A hamburger that's 90 percent fat-free sounds a lot better than one with 10 percent fat. And even when the choices are the same, humans are hard-wired to prefer the more positive option. You may wish to check out the abstract of a new study, "The framing effect when evaluating prospective mates: an adaptationist perspective," published the May 2014 issue of the journal Evolution and Human Behavior. What's more important when evaluating a prospective mate: An attractive face, an attractive body, an average face and body, great earning potential, or simply kindness and a usually happy disposition?
Authors are Gad Saad and Tripat Gill. The abstract of the study also is online since January 21, 2014. The study looked at the greater vigilance that women show within the mating domain (consistent with parental investment theory).
Findings of that study showed that at the attribute level, women displayed stronger framing effects than men in 10 of the 11 cases where significant results were found, and these were on attributes that accord with evolutionary principles. For example women exhibited larger framing effects for Earning Potential and Ambition while men yielded a larger effect in only one instance for Attractive Face).
The study seems to go along with the old adage that men look for attractive women, whereas women look for men who can be pretty good providers with some ambition to move up the ladder of success, however it's defined in the culture. That leaves women with the fear that they'll be dropped for a younger woman and leaves men with the fear that they'll be dropped if they lose their income and ability to provide. The result is that some men think of some women as gold diggers and some women think of some men as lazy and shiftless when it comes to finding an adequate income or at least showing the potential of some ambitiousness.
The study explained that finally, the sex differences in framing effects became stronger when evaluating short-term mates as compared to long term ones (in accord with the general guiding principles of Sexual Strategies Theory). The current paper situates the framing effect within an adaptationist framework, according to the May 1, 2014 news release, "The real difference between how men and women choose their partners."
What's described in the study is the 'framing effect,' a principle that new research from Concordia has proved applies to mate selection, too. In a new Concordia University's study, men responded more strongly to the "framing effect" when physical attractiveness was described.
The study — co-authored by Concordia University marketing professor Gad Saad and Wilfrid Laurier University’s Tripat Gill, and published in the journal Evolution and Human Behavior — shows that when we choose a partner, the framing effect is even stronger in women than it is for men.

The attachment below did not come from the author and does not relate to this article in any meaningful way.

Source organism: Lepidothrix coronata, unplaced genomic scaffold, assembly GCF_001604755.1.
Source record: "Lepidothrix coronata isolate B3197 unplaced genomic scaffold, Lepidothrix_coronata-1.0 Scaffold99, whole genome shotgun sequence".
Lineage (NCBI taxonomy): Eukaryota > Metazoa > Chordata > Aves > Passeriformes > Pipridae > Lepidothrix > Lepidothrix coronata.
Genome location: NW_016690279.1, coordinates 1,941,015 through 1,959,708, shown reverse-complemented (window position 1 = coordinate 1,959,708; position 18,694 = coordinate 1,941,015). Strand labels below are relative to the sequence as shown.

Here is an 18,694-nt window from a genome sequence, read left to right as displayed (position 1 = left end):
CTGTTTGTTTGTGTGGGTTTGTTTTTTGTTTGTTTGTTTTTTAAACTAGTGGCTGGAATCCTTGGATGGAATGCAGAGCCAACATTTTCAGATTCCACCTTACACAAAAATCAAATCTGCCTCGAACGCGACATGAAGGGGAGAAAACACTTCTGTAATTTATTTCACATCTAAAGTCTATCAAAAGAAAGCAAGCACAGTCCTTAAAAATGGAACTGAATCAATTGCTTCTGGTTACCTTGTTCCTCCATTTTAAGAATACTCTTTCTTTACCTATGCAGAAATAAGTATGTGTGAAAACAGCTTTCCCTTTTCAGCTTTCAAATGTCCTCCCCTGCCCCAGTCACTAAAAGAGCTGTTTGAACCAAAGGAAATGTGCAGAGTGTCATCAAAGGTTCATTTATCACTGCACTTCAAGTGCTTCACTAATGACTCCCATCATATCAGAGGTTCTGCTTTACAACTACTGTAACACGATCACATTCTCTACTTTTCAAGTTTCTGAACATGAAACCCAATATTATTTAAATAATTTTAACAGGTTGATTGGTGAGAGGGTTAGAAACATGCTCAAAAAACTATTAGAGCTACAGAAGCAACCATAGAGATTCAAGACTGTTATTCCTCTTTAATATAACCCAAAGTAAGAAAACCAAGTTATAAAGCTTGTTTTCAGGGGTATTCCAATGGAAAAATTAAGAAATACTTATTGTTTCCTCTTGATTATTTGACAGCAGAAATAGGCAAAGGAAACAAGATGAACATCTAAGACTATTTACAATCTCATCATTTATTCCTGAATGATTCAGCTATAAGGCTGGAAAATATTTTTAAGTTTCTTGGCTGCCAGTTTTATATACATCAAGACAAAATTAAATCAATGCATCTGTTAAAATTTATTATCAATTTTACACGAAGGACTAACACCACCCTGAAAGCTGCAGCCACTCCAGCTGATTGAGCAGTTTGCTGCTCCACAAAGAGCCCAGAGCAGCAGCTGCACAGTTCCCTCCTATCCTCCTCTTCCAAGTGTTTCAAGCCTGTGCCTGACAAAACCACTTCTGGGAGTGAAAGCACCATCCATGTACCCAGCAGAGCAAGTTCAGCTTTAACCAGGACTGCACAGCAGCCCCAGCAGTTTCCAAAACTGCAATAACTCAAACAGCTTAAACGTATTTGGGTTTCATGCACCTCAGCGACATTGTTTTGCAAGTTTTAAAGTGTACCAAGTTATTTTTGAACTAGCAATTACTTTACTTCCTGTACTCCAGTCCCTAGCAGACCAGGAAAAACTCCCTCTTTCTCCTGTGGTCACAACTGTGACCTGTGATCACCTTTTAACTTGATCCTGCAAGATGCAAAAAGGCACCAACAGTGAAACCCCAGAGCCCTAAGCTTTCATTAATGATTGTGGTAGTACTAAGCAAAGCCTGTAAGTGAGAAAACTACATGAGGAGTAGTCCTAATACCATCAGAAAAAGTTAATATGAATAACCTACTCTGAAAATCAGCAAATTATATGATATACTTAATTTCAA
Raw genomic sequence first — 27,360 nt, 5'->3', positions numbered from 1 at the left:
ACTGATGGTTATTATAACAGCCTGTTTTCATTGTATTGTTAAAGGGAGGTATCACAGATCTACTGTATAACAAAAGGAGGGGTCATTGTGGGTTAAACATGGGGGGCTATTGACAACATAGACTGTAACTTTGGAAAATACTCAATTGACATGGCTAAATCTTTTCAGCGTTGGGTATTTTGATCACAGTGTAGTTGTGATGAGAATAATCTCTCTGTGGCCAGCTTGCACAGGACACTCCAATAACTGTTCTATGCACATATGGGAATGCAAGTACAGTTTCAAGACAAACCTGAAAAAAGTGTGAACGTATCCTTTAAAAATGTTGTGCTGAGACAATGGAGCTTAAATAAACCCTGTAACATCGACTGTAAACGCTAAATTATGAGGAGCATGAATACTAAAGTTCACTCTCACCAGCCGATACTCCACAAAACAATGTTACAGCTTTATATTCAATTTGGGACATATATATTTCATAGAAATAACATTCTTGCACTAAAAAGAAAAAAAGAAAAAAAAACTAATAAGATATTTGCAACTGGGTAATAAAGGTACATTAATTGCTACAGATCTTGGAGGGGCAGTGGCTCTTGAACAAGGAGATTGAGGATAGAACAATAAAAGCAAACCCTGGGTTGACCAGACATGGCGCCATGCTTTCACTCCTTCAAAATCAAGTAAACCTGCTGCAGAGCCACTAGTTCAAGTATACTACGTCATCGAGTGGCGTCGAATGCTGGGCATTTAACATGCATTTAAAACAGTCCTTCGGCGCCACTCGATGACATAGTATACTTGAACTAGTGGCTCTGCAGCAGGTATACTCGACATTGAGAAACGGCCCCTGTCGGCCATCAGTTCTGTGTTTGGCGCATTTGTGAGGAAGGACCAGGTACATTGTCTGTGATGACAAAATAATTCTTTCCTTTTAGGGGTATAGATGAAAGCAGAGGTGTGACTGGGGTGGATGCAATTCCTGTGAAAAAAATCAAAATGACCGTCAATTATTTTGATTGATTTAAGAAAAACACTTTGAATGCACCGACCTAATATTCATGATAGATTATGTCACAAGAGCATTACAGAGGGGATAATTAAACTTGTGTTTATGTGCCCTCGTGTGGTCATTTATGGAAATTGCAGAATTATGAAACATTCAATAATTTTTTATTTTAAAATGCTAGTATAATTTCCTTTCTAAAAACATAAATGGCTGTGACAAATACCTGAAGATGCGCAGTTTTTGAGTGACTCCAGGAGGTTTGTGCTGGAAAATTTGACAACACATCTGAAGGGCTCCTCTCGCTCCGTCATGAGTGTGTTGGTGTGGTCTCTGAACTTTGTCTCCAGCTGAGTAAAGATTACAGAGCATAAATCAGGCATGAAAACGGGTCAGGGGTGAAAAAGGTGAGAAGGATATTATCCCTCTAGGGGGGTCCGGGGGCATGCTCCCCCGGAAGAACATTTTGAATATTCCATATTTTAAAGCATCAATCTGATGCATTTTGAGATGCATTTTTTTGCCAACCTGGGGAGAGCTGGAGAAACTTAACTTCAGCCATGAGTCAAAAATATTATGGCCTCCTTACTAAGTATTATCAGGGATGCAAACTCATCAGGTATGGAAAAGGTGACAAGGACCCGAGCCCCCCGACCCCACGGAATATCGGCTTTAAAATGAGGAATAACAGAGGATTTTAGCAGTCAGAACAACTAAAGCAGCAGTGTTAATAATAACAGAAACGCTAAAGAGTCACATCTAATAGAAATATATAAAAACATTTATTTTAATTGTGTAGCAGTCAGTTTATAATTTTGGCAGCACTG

“When it comes to mate selection, women are more attuned to negatively framed information due to an evolutionary phenomenon called ‘parental investment theory,’” says Saad, according to the May 1, 2014 news release, "The real difference between how men and women choose their partners." Saad has done extensive research on the evolutionary and biological roots of consumer behavior.
Choosing a poor provider?
“Choosing someone who might be a poor provider or an unloving father would have serious consequences for a woman and for her offspring. So we hypothesized that women would naturally be more leery of negatively framed information when evaluating a prospective mate, explained Saad, according to the news release. To prove this, Saad and Gill called on hundreds of young men and women to take part in their study.
Participants were given positively and negatively framed descriptions of potential partners. For example:
“Seven out of 10 people who know this person think that this person is kind.”
“Three out of 10 people who know this person think that this person is not kind.”
The researchers tested the framing effect using six key attributes, two of which are more important to men and women respectively, and two that are considered as necessities by both sexes:
- Attractive body (more important to men)
- Attractive face (more important to men)
- Earning potential (more important to women)
- Ambition (more important to women)
- Kindness (equally important to both)
- Intelligence (equally important to both)
Participants evaluated both high-quality (e.g. seven out of 10 people think this person is kind) and low-quality (e.g. three out of 10 people think this person is kind) prospective mates for these attributes, in the context of a short-term fling or a long-term relationship.
More often than not, women said they were far less likely to date the potential mates described in the negatively framed descriptions — even though in each instance, they were being presented with exactly the same information as in the positively framed descriptions.
Women also proved more susceptible to framing effects in attributes like ambition and earning potential, while men responded more strongly to framing when physical attractiveness was described
This research highlights how an evolutionary lens could help explain the biologicial origins of seemingly “irrational” decision-making biases like the framing effect. Watch Gad Saad’s 2013 TEDx talk, “The Evolutionary Roots of Human Decision Making."